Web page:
Neighbours’ fast-track fury


Neighbours of Queenstown’s first fast-tracked affordable housing subdivision are crying foul.

Residents around Bridesdale Farm - a 147-section subdivision off Lake Hayes Estate launched in January - are angry they had no warning they’d be surrounded by densely-packed housing.

They’re also worried the local council might not hear their concerns over housing density and traffic congestion.

That’s because Bridesdale Farm is a proposed special housing area (SHA) under a council-Government accord.

The accord’s aimed at streamlining planning permission for affordable housing.

The council has already recommended the Building and Housing Minister declare it a SHA.

Neighbour Martin Macdonald says he bought his rural spread because it had plenty of space around it.

He’d thought there might be some carve-up, “but we never thought for a minute it would get chopped up into 250 to 300 square metre sites”.

“We were well and truly surprised.”

He alleges the council’s ignored a condition of its special housing area policy in recommending the minister give it the big tick.

Council had to be satisfied that “where appropriate, consultation has been undertaken including with any property owner directly affected, any directly adjoining landowners …”

Macdonald: “I’m just concerned that it’s a foregone conclusion.”

Doug Anderson says he was dumbfounded when Macdonald told him about Bridesdale Farm.

“I said, ‘you’re shitting me’.”

Anderson bought his Erskine Road property, beside one of the subdivision’s two planned entranceways, just two months earlier.

“We should have been given a call saying, ‘hey, we’re thinking of doing this’.

“It’s just a pity the council won’t talk to us - they’re looking after the developers, not the community.”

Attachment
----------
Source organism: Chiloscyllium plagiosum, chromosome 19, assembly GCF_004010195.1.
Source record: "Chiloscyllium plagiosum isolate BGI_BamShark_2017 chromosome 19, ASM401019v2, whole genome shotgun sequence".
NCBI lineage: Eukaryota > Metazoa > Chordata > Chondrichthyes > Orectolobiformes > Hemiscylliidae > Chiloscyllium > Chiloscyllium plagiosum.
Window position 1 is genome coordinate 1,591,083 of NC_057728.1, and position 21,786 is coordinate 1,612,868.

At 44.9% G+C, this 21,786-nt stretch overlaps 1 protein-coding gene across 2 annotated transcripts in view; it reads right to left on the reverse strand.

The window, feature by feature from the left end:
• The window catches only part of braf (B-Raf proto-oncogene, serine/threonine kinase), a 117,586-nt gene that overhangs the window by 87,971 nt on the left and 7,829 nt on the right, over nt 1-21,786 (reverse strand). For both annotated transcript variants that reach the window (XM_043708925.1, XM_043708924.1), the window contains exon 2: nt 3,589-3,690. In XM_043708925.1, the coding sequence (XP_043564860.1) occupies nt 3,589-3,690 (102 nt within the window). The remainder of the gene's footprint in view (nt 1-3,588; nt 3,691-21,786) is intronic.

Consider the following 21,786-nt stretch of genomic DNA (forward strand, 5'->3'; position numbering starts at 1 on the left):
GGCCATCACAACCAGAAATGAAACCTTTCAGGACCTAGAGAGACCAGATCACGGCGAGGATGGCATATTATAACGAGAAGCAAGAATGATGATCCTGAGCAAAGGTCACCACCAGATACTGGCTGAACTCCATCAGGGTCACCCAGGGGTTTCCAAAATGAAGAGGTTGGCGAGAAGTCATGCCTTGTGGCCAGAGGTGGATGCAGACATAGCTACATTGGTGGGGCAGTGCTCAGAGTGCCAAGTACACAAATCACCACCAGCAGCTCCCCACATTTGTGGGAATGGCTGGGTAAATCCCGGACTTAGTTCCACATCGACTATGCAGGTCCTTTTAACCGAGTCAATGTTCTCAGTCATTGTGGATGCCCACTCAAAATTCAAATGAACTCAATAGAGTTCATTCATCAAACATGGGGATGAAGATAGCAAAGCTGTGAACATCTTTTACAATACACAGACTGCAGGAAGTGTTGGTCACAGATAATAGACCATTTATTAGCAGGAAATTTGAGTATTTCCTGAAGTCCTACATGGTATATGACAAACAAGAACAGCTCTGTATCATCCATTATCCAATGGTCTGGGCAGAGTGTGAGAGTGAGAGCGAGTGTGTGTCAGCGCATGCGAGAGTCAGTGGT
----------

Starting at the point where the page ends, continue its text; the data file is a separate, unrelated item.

Anderson says he’ll get six Bridesdale Farm property owners along his boundary.

“I’d be happy for a development to go ahead but not on the scale they’re talking.

“There’s no way they should have been able to get this far in the process without notifying or at least talking to the people.”

Anderson’s biggest concern is traffic congestion.

Anderson, who’s building a home on his section, also fears his property value will drop “because of the downgrading”.

Lake Hayes Estate Community Association chairman Ben Espie says his organisation’s urging the council to allow his members to give their input.

That will happen, he hopes, when the developer goes for resource consent after the minister ticks off the subdivision.

Espie says it seems odd that under the housing accords legislation, a SHA can potentially happen without any public input.

“I think even the neighbours’ view is that it’s not a bad area for special housing but the current design has got a few things people would want input on - basically, the density coming right
out to the edge.